Learn how to use Mayo Clinic Connect
Request an Appointment
Hello, I suffer from IBS (diarrhea), GERD, diverticulosis and I have a hiatal hernia. Does anyone know of a successful eating guide that covers all of these conditions? Thanks in advance for your help.
Hello, @cindychesler, and welcome to Mayo Clinic Connect. We have members who have talked about all the conditions you've mentioned – IBS (diarrhea), GERD, diverticulosis and hiatal hernia – so I'd like to introduce you to a few of them here: @safetyshield @falconfly @peabody88 @suez @musicflowers4u. I trust that they will have some input for you as you seek to determine the best way to eat with this combination of diagnoses.
Here is some guidance from Mayo Clinic on diet individually addressing the conditions you mentioned:
– IBS diet and other lifestyle guidance: https://www.mayoclinic.org/medical-professionals/digestive-diseases/news/the-role-of-lifestyle-related-treatments-for-ibs/mac-20431272
– Lack of restrictive diet needed for GERD: https://newsnetwork.mayoclinic.org/discussion/mayo-clinic-q-and-a-restrictive-diet-usually-not-necessary-to-control-symptoms-of-gerd/
– Hiatial hernia (see Lifestyle and Home Remedies section): https://www.mayoclinic.org/diseases-conditions/hiatal-hernia/diagnosis-treatment/drc-20373385
– Diverticulosis diet: https://www.mayoclinic.org/healthy-lifestyle/nutrition-and-healthy-eating/in-depth/diverticulitis-diet/art-20048499
@cindychesler – has your physician in gastroenterology or a dietician offered guidance on an appropriate eating plan customized to your mix of diagnoses?
I am presently following the Specific Carbohydrate. Diet under the guidance of a nutritionist. It limits or forbids the use of dairy, gluten, all grains and complex carbs (those that remain longer in the intestines, are harder to digest, and bad bacteria tend to feed on or ferment). It is a fairly restrictive diet, similar to GAPS. There is also the low FODMAP diet which is less restrictive and allows for rice, yams and potatoes. I was purchasing gluten free products without realizing they are made with rice and potato flour. Therefore I would do a little better, then eat half of a gluten free muffin and end up with diarrhea. It was not until I eliminated all complex carbs and grains (which was only two weeks ago) that I started to improve. My stools are now gradually more solid and I only go once or twice a day. There is a book readily available on Amazon called Breaking The VIcious Cycle. Costs $20.00 for paperback version and it is not hard to read. Diet is restrictive and the only carbs you are allowed are those coming from fruit. There are also lots of You Tube videos you can watch for free.
Jump to this post
I must add that my diagnosis is less clear cut than yours. My symptoms (mainly diarrhea) started three months ago) after taking two different antibiotics for two different conditions. It was first thought I had CDiff. Then SIBO. I was given two more rounds of antibiotics which always helped for a week or so and then I gradually slipped back into diarrhea. It was only after the second round of antibiotics that GI doc recommended a nutrición consult. Also lost a great deal of weight.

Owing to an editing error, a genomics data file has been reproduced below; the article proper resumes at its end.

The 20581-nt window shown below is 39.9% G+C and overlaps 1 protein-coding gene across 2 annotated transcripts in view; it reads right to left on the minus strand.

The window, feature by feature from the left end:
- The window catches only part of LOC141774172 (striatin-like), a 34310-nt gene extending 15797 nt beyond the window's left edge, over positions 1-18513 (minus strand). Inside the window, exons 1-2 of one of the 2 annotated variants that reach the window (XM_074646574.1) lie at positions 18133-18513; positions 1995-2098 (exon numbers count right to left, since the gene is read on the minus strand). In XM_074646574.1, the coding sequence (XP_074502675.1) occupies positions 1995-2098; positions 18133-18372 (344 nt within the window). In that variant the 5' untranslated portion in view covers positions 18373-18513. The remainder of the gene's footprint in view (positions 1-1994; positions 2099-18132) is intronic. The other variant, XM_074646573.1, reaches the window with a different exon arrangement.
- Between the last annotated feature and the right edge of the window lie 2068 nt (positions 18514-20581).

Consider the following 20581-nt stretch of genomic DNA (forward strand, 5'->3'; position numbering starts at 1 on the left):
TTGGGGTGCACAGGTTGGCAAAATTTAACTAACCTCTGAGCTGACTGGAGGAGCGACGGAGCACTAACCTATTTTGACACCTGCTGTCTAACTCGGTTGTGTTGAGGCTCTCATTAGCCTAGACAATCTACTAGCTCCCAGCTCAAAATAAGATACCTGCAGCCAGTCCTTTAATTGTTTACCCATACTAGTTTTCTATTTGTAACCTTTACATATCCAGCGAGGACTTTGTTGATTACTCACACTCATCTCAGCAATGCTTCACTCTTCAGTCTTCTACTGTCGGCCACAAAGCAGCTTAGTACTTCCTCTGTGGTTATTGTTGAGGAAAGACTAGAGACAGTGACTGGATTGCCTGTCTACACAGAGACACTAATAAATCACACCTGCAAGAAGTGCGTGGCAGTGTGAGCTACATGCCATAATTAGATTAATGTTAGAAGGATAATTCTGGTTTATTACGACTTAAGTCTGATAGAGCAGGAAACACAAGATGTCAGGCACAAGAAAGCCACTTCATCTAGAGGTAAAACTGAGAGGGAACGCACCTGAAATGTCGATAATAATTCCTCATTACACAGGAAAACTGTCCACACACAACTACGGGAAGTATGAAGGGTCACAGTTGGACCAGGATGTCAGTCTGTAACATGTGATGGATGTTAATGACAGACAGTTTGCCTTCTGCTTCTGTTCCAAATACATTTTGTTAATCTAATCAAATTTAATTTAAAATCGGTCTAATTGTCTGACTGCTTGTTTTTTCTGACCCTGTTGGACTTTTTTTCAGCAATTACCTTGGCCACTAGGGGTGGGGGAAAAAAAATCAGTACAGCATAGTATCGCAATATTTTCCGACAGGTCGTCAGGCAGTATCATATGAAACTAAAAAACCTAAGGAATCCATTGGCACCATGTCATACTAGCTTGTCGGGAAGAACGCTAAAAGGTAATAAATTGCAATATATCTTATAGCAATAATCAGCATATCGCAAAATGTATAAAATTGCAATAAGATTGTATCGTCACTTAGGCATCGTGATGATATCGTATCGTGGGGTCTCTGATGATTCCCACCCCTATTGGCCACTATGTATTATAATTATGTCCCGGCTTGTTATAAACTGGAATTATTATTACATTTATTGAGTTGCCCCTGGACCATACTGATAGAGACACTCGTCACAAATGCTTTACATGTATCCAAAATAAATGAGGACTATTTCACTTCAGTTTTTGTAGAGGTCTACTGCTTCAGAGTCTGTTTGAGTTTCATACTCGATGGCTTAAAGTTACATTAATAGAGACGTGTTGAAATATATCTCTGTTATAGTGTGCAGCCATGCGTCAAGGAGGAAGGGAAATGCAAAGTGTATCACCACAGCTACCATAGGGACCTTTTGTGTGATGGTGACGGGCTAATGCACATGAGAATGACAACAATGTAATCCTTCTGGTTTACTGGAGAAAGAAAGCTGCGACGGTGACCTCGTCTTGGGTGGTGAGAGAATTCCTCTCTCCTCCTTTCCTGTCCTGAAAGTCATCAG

My primary care physician referred me to a dietitian. The dietitian suggested I try FODMAP to determine my triggers. The dietitian also referred me to a gastroenterologist who recommended I NOT try FODMAP. She (Gastroenteroligist) said it was a last resort and to delay following up with the dietitian. She did a colonoscopy which turned up nothing of note. After the colonoscopy I followed up with the Gastro's nurse practitioner who had ZERO eating guidance. Color me frustrated.
Thanks for the links above, I will check them out.
I know what you mean. Low FODMAP should not be last resort but part of a healing regimen that includes medication, nutrition and medical guidance. I started with Low FODMAP and have now moved to the Specific Carbohydrate Diet. I had been doing pretty well for two weeks (minus a setback caused by eating raisins), but today I introduced homemade yogurt which was probably a mistake because I have been bloated all afternoon. So I am sort of depressed again, thinking I am back to square one. It shall pass.
For a simple case of diarrhea no special diet is needed usually, for the rest of us with chronic diarrhea following a diet that avoids irritation to the gut is a must. I don’t have a specific diagnosis. We started out with CDiff (two different tests were negative), then we moved to SIBO, but that is not clear. GI doc does not think I have Chrons or UC because he thinks I am too old to develop those and a CT scan of my digestive track looked totally normal, but I may have something called microscopic colitis, which is more typical to develop for someone in their sixties like me. Had a normal colonoscopy last year but will likely have another before end of year if I don’t improve on diet. This is all crazy making because we hear such disparate advice and it takes a long time to arrive at anything definitive. Very frustrating and lonely process. This is why I post. You feel like the only person with these problems who can’t eat anything and is always worrying about having a bad reaction to food and running to bathroom. Thank you to everyone who reads and responds to these posts.
Create an account to connect with other patients and caregivers like you.Ask questions, get answers, and give and get support.Also follow blogs from Mayo Clinic experts.
Already have an account? Sign In